In most cases, if you’re employed by someone else, you simply request a letter from your company indicating your position, rate of pay, hours typically worked, number of hours or days missed after the accident and whether you took sick leave, vacation time or a leave of absence.
However, when victims are self-employed (as an 26 million people in the U.S. are), proof of lost income gets trickier. It’s usually advisable to hire a forensic accountant to assist in studying past income and offer a forecast of potential future income and business growth rate (or lack thereof).
It’s imperative for the self-employed to contact an experienced West Palm Car Accident Lawyer who can explore whether the business structure allows you to make claims pertaining to business losses. This is especially important for small businesses, where the owner may play an integral role in day-to-day operations. When personal injury claims involve small business owners, sole proprietors and other self-employed individuals, calculating and asserting damages can be confusing.
It’s important to note that damages to a business owner isn’t necessarily the same thing as lost profits to the company. Some questions that require exploring:
- What type of business entity does plaintiff have an interest in?
- Is the claimant the business or the injured person? Should it be both?
- Was there a replacement manager hired to keep the business running in the owner’s absence?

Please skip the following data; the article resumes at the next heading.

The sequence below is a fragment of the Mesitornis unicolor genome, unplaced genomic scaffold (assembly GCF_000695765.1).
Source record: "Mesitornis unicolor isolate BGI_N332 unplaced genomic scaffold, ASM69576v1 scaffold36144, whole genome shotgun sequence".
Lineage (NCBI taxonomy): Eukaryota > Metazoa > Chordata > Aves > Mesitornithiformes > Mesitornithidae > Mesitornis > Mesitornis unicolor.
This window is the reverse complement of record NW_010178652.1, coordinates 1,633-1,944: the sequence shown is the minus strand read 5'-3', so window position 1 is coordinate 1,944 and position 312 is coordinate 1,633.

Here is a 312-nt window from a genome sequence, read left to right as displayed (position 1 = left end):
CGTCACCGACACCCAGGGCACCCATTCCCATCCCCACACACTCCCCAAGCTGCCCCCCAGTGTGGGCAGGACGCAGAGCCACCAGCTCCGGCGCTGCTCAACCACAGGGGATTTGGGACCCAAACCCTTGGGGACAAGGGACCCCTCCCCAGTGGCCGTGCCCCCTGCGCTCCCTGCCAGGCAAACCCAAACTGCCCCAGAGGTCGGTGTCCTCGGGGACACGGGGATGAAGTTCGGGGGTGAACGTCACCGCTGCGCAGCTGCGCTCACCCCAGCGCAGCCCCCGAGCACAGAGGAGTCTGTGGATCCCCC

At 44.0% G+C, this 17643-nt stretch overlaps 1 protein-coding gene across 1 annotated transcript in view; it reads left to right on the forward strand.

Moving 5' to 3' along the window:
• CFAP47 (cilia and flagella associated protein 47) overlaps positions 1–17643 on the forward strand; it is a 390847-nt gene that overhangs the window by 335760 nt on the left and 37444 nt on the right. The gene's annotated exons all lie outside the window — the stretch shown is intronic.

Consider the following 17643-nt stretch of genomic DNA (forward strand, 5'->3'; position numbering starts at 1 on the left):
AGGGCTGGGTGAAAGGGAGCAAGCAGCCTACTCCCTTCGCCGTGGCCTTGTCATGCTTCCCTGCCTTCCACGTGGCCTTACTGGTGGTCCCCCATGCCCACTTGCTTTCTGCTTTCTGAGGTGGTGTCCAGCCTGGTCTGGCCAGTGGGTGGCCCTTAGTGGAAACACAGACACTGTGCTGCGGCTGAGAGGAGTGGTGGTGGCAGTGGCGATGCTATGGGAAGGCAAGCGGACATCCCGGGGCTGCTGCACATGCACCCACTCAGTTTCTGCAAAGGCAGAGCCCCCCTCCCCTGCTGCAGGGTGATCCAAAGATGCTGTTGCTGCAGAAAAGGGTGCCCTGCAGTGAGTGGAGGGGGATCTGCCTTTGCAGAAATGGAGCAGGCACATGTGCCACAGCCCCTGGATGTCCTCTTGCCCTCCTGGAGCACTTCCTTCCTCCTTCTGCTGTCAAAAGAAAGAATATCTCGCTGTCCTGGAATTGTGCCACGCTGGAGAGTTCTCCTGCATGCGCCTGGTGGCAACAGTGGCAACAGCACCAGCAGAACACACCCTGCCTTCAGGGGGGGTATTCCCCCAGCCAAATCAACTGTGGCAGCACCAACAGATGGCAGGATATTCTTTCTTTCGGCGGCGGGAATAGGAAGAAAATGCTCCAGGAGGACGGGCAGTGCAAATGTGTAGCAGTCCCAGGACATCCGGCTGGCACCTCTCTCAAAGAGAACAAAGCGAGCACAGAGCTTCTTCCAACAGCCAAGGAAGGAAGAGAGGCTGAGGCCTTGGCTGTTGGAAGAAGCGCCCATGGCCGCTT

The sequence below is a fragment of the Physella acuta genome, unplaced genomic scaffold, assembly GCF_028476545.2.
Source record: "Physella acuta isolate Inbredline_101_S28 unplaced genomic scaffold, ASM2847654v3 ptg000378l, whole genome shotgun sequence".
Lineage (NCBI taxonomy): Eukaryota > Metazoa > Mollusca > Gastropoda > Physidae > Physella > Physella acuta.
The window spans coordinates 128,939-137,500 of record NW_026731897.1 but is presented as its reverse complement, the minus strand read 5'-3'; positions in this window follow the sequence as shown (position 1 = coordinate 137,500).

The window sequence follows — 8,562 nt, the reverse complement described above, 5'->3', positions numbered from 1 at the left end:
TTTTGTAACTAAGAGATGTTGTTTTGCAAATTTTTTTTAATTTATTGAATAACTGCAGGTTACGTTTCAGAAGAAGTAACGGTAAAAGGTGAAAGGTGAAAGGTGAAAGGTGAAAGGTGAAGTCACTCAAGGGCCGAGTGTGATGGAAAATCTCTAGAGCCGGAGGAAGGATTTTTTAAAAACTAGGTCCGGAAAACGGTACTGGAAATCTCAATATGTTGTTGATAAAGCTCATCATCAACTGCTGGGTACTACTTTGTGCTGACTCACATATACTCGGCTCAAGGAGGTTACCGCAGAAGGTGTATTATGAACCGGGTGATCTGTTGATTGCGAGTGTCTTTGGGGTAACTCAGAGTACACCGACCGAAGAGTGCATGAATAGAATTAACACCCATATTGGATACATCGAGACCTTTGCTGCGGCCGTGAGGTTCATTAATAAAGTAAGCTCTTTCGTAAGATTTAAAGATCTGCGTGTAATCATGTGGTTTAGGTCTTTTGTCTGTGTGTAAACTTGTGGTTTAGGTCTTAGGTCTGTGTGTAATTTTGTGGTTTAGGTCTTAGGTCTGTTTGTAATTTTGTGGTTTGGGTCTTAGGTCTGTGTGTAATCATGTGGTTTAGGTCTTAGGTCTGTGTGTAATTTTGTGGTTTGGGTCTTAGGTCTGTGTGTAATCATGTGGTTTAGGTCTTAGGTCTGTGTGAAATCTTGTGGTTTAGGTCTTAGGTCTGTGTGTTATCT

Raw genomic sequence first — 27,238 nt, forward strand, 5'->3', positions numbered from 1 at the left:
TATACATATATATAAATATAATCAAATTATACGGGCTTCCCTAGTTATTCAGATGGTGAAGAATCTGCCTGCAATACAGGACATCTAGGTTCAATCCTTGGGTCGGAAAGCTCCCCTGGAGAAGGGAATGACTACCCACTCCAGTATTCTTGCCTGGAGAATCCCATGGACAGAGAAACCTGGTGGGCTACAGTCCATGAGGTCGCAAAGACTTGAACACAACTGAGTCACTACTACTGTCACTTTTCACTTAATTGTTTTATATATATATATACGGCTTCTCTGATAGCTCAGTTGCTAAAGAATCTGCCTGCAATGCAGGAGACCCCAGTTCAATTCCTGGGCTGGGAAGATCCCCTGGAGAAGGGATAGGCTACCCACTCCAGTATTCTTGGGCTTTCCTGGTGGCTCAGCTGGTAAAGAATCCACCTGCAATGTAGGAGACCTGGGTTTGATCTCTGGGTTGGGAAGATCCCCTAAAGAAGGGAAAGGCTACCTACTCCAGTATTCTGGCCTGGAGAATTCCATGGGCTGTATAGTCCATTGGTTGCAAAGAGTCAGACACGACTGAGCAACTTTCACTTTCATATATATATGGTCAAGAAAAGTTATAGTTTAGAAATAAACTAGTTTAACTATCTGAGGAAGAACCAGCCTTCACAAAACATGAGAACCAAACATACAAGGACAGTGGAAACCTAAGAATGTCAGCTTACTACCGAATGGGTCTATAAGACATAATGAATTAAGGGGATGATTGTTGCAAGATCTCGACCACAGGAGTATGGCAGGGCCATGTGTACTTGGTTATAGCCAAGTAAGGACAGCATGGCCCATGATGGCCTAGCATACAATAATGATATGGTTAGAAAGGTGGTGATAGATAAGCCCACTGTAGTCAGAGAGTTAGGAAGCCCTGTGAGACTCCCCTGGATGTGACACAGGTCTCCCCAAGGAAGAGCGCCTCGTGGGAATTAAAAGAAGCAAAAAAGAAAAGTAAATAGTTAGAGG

- How much of the injured person’s earnings can be attributed to his or her labor, and what amounts is from return on capital?
As the recent Montana Supreme Court case of Cleveland v. Ward shows, the corporate set-up is key to the approach.
In this case, plaintiff was injured in a crash in which defendant soon admitted she was at-fault. Plaintiff had been in her vehicle, stopped in traffic, when defendant’s vehicle struck from behind, causing plaintiff’s car to be pushed into the vehicle ahead. The impact of the crash caused plaintiff’s vehicle to be totaled.
Since defendant conceded liability, plaintiff didn’t need to go to court to prove that aspect. However, she did need to prove damages. She filed a lawsuit to collect, and alleged pain and suffering, medical costs, emotional distress and “business loss/ lost income.”
Plaintiff, a nurse, owns and operates a small, private assisted living facility on a property where she too resides. She manages a small staff who help manage doctors’ appointments, medication and hygiene and engage residents in social activities and, if necessary, hospice care.
She alleged there had been significant damage to the business as a result of her crash-related injuries. However, trial court ruled that evidence was inadmissible because the business was not a named party, and thus any damages it incurred were not relevant.
Jurors returned a verdict in favor of plaintiff, but only awarded $3,000 after a set-off for previously-made payments.
Plaintiff appealed arguing, among other things, she should have been allowed to collect damages the business incurred. She argued that as the sole shareholder, she was entitled to be compensated for the increase in payroll expenses she suffered as a result of the accident.
However, the Montana Supreme Court found that a corporation is a separate and distinct entity from its stockholders, and generally, shareholders can’t bring claims that belong to their corporation. This was no exception.
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Cleveland v. Ward , Jan. 12, 2016, Montana Supreme Court
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